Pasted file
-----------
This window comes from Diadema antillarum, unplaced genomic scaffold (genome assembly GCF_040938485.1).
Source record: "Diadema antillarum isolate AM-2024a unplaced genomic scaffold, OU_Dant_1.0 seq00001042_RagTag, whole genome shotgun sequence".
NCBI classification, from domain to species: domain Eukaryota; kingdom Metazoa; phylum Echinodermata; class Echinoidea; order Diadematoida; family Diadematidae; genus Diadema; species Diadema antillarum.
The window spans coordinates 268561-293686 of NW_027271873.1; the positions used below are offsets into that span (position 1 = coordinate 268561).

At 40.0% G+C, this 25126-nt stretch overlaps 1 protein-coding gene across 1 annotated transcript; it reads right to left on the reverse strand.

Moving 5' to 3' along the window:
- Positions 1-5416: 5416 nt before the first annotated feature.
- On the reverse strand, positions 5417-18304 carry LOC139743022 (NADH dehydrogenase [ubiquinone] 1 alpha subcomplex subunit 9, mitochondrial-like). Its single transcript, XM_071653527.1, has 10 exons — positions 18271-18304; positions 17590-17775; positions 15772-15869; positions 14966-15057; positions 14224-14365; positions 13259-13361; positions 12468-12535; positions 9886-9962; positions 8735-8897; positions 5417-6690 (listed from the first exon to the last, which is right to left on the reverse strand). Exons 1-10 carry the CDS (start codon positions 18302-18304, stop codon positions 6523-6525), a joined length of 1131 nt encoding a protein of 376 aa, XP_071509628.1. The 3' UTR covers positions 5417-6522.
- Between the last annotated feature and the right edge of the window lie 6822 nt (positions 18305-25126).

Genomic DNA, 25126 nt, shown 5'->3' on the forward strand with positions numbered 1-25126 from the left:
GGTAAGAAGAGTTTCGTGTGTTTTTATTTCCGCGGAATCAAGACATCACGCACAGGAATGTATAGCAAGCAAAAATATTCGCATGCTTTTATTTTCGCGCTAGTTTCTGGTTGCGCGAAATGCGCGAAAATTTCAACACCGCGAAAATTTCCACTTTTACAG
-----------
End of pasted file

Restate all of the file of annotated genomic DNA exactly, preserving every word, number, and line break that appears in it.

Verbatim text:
This window comes from Diadema antillarum, unplaced genomic scaffold (genome assembly GCF_040938485.1).
Source record: "Diadema antillarum isolate AM-2024a unplaced genomic scaffold, OU_Dant_1.0 seq00001042_RagTag, whole genome shotgun sequence".
NCBI classification, from domain to species: domain Eukaryota; kingdom Metazoa; phylum Echinodermata; class Echinoidea; order Diadematoida; family Diadematidae; genus Diadema; species Diadema antillarum.
The window spans coordinates 268561-293686 of NW_027271873.1; the positions used below are offsets into that span (position 1 = coordinate 268561).

At 40.0% G+C, this 25126-nt stretch overlaps 1 protein-coding gene across 1 annotated transcript; it reads right to left on the reverse strand.

Moving 5' to 3' along the window:
- Positions 1-5416: 5416 nt before the first annotated feature.
- On the reverse strand, positions 5417-18304 carry LOC139743022 (NADH dehydrogenase [ubiquinone] 1 alpha subcomplex subunit 9, mitochondrial-like). Its single transcript, XM_071653527.1, has 10 exons — positions 18271-18304; positions 17590-17775; positions 15772-15869; positions 14966-15057; positions 14224-14365; positions 13259-13361; positions 12468-12535; positions 9886-9962; positions 8735-8897; positions 5417-6690 (listed from the first exon to the last, which is right to left on the reverse strand). Exons 1-10 carry the CDS (start codon positions 18302-18304, stop codon positions 6523-6525), a joined length of 1131 nt encoding a protein of 376 aa, XP_071509628.1. The 3' UTR covers positions 5417-6522.
- Between the last annotated feature and the right edge of the window lie 6822 nt (positions 18305-25126).

Genomic DNA, 25126 nt, shown 5'->3' on the forward strand with positions numbered 1-25126 from the left:
GGTAAGAAGAGTTTCGTGTGTTTTTATTTCCGCGGAATCAAGACATCACGCACAGGAATGTATAGCAAGCAAAAATATTCGCATGCTTTTATTTTCGCGCTAGTTTCTGGTTGCGCGAAATGCGCGAAAATTTCAACACCGCGAAAATTTCCACTTTTACAG